It sounds like you're looking to test one basic hypothesis on four similar variables. Setting aside the thought of estimating a latent fitness factor from these four variables, you can approach this with a mixed effects MANOVA. Because you expect fitness in general to change differently for your two groups, and you have four indicators of fitness, you can test your hypothesis of group differences on each of your four dependent variables while controlling for multiple comparisons using MANOVA.
As I understand your problem, you want to include a random effect for individuals measured repeatedly. Your fixed effect is training program. You have four dependent variables. You expect no group differences at the first measurement, but expect group differences at the second, and I'm guessing you expect those differences to be stable until the third measurement. You can test group differences and the group variable's interaction with measurement time in repeated measures ANOVA for each of your four dependent variables, but MANOVA makes the test more conservative by controlling for familywise error rate inflation caused by taking four separate whacks at the hypothesis.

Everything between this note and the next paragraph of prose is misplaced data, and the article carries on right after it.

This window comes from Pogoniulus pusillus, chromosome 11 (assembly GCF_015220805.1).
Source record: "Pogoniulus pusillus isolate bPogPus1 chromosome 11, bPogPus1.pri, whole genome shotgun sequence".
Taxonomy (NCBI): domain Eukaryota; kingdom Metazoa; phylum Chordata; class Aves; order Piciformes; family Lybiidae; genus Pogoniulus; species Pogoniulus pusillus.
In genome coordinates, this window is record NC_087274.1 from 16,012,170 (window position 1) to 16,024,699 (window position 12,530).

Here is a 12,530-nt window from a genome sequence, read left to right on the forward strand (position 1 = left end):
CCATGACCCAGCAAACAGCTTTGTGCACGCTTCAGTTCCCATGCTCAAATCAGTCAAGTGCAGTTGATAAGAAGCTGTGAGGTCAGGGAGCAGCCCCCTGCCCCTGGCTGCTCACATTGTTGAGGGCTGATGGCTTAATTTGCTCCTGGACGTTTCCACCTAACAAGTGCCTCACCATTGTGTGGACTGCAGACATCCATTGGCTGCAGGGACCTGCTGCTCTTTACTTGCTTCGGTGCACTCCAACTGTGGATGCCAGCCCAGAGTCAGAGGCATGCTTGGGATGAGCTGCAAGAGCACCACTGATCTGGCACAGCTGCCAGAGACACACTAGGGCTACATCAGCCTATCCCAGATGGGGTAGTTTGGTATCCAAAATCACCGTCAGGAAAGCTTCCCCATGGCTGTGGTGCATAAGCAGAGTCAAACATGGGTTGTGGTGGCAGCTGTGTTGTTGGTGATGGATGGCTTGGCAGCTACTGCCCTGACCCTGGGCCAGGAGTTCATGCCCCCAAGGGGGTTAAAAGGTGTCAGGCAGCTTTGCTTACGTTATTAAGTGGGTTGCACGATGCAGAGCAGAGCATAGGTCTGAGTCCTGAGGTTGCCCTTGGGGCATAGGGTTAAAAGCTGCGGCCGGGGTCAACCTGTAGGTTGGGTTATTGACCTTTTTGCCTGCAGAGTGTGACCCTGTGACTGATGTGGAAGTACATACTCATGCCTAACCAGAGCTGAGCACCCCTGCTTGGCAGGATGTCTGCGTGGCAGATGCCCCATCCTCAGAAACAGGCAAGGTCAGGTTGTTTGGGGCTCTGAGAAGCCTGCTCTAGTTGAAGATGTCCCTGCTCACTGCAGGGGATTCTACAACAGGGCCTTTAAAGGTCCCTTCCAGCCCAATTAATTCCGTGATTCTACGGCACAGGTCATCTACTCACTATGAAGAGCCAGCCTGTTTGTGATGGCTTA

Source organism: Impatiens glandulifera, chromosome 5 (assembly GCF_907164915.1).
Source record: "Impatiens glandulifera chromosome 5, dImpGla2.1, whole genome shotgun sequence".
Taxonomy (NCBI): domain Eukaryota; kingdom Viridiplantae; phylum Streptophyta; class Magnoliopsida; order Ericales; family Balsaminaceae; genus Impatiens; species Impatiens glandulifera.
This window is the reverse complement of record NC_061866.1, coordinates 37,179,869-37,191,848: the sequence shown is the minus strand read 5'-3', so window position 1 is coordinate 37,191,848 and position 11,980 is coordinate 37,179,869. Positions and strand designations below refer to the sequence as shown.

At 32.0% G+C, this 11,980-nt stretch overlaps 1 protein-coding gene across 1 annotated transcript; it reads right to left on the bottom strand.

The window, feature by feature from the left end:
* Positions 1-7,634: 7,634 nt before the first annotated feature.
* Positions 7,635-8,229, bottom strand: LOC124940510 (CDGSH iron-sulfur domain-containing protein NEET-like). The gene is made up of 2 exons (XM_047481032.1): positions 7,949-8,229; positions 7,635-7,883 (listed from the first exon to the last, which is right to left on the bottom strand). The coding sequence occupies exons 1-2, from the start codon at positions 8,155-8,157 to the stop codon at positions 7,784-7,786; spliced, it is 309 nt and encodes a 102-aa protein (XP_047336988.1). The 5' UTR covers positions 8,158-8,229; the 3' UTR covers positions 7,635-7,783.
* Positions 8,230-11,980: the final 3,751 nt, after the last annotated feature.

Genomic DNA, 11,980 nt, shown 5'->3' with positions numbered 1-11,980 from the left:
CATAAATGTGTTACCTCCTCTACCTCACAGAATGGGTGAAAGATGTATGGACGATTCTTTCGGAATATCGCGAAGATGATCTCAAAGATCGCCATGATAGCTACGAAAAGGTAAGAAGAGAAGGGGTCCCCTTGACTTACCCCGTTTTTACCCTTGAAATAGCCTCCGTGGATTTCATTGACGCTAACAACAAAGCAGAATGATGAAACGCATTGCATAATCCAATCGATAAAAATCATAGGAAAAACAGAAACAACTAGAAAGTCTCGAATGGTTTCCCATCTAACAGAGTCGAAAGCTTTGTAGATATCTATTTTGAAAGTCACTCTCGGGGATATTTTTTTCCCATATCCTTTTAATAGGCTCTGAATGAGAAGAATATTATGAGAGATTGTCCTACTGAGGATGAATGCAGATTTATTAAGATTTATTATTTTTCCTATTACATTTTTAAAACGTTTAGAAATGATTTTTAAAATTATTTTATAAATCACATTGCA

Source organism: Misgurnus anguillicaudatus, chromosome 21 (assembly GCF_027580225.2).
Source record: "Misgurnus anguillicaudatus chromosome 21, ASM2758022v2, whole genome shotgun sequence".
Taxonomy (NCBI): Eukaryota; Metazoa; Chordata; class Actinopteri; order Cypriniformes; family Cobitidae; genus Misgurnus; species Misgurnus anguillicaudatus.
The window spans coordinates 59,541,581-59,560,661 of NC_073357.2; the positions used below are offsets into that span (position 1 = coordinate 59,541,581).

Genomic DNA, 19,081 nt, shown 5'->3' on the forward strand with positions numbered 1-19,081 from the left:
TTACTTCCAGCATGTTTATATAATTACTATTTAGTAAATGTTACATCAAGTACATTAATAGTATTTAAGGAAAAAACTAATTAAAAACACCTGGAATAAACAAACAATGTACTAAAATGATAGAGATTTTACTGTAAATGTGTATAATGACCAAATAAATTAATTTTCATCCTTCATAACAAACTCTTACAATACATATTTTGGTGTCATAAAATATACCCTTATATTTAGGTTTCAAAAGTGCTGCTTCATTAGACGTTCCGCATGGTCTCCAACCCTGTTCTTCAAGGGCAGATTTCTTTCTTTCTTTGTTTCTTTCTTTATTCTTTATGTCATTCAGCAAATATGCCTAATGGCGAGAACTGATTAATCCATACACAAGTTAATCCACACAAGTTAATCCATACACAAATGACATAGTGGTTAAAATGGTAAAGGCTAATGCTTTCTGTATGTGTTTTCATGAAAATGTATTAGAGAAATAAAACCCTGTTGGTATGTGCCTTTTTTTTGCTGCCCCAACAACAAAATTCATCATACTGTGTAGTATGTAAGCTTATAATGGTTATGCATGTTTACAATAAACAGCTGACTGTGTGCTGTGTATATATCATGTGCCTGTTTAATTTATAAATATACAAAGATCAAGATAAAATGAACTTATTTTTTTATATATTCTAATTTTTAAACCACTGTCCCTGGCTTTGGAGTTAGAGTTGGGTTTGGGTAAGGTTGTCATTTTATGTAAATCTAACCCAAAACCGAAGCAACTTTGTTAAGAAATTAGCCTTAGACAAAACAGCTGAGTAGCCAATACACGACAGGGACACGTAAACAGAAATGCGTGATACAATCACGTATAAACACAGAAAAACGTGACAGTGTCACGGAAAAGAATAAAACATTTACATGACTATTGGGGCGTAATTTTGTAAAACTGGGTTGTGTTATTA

I should warn you that these general linear models are conventionally fitted by ordinary least squares estimation, which may produce biased estimates of standard errors, and therefore biased significance test results if your data don't meet the assumptions...and real data often don't. Also, there's some controversy regarding the utility of controlling for familywise error inflation. If you want to make sure you're choosing the right analysis for your purposes and care to study related issues, @HorstGrünbusch's link to this question is definitely a good one to follow too: